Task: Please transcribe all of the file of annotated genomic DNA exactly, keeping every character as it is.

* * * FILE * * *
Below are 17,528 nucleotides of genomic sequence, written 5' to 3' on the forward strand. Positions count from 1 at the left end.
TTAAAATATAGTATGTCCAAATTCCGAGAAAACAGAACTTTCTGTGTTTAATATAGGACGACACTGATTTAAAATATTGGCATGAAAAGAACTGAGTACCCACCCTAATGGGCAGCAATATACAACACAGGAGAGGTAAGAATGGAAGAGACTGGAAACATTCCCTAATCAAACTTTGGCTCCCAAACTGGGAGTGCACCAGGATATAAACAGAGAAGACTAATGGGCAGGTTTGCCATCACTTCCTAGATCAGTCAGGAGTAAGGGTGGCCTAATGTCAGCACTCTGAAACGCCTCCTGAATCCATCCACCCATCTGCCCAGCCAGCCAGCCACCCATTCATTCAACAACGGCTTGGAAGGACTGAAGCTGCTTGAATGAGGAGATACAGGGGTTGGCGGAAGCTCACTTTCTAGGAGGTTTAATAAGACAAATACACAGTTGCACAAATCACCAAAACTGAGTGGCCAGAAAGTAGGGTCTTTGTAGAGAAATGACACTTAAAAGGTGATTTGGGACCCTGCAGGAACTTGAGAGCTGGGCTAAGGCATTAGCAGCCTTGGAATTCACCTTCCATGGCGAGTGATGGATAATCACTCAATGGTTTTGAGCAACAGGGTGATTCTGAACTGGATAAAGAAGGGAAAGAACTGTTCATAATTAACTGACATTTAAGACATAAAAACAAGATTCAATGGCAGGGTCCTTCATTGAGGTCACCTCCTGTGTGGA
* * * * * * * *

Below are 17,528 nucleotides of genomic sequence, written 5' to 3' on the forward strand. Positions count from 1 at the left end.
TTAAAATATAGTATGTCCAAATTCCGAGAAAACAGAACTTTCTGTGTTTAATATAGGACGACACTGATTTAAAATATTGGCATGAAAAGAACTGAGTACCCACCCTAATGGGCAGCAATATACAACACAGGAGAGGTAAGAATGGAAGAGACTGGAAACATTCCCTAATCAAACTTTGGCTCCCAAACTGGGAGTGCACCAGGATATAAACAGAGAAGACTAATGGGCAGGTTTGCCATCACTTCCTAGATCAGTCAGGAGTAAGGGTGGCCTAATGTCAGCACTCTGAAACGCCTCCTGAATCCATCCACCCATCTGCCCAGCCAGCCAGCCACCCATTCATTCAACAACGGCTTGGAAGGACTGAAGCTGCTTGAATGAGGAGATACAGGGGTTGGCGGAAGCTCACTTTCTAGGAGGTTTAATAAGACAAATACACAGTTGCACAAATCACCAAAACTGAGTGGCCAGAAAGTAGGGTCTTTGTAGAGAAATGACACTTAAAAGGTGATTTGGGACCCTGCAGGAACTTGAGAGCTGGGCTAAGGCATTAGCAGCCTTGGAATTCACCTTCCATGGCGAGTGATGGATAATCACTCAATGGTTTTGAGCAACAGGGTGATTCTGAACTGGATAAAGAAGGGAAAGAACTGTTCATAATTAACTGACATTTAAGACATAAAAACAAGATTCAATGGCAGGGTCCTTCATTGAGGTCACCTCCTGTGTGGA